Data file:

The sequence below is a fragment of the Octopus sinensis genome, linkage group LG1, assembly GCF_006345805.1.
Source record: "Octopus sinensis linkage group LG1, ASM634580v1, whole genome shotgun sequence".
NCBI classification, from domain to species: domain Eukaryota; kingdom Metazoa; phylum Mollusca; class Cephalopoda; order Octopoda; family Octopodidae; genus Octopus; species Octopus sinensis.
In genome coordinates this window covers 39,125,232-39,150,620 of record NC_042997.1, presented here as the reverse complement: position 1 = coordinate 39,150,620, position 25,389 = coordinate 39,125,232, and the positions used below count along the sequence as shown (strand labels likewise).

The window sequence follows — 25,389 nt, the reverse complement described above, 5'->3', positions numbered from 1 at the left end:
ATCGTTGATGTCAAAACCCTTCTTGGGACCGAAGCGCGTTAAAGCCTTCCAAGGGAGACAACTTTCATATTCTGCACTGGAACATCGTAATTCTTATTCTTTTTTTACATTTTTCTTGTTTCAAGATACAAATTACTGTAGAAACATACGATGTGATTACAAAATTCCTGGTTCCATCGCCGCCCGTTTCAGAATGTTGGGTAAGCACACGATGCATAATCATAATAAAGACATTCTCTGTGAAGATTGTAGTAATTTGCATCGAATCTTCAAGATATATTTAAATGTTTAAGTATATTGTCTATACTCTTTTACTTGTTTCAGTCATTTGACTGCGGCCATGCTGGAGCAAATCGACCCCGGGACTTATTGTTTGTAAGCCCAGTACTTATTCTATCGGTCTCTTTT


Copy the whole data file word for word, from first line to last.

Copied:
The sequence below is a fragment of the Octopus sinensis genome, linkage group LG1, assembly GCF_006345805.1.
Source record: "Octopus sinensis linkage group LG1, ASM634580v1, whole genome shotgun sequence".
NCBI classification, from domain to species: domain Eukaryota; kingdom Metazoa; phylum Mollusca; class Cephalopoda; order Octopoda; family Octopodidae; genus Octopus; species Octopus sinensis.
In genome coordinates this window covers 39,125,232-39,150,620 of record NC_042997.1, presented here as the reverse complement: position 1 = coordinate 39,150,620, position 25,389 = coordinate 39,125,232, and the positions used below count along the sequence as shown (strand labels likewise).

The window sequence follows — 25,389 nt, the reverse complement described above, 5'->3', positions numbered from 1 at the left end:
ATCGTTGATGTCAAAACCCTTCTTGGGACCGAAGCGCGTTAAAGCCTTCCAAGGGAGACAACTTTCATATTCTGCACTGGAACATCGTAATTCTTATTCTTTTTTTACATTTTTCTTGTTTCAAGATACAAATTACTGTAGAAACATACGATGTGATTACAAAATTCCTGGTTCCATCGCCGCCCGTTTCAGAATGTTGGGTAAGCACACGATGCATAATCATAATAAAGACATTCTCTGTGAAGATTGTAGTAATTTGCATCGAATCTTCAAGATATATTTAAATGTTTAAGTATATTGTCTATACTCTTTTACTTGTTTCAGTCATTTGACTGCGGCCATGCTGGAGCAAATCGACCCCGGGACTTATTGTTTGTAAGCCCAGTACTTATTCTATCGGTCTCTTTT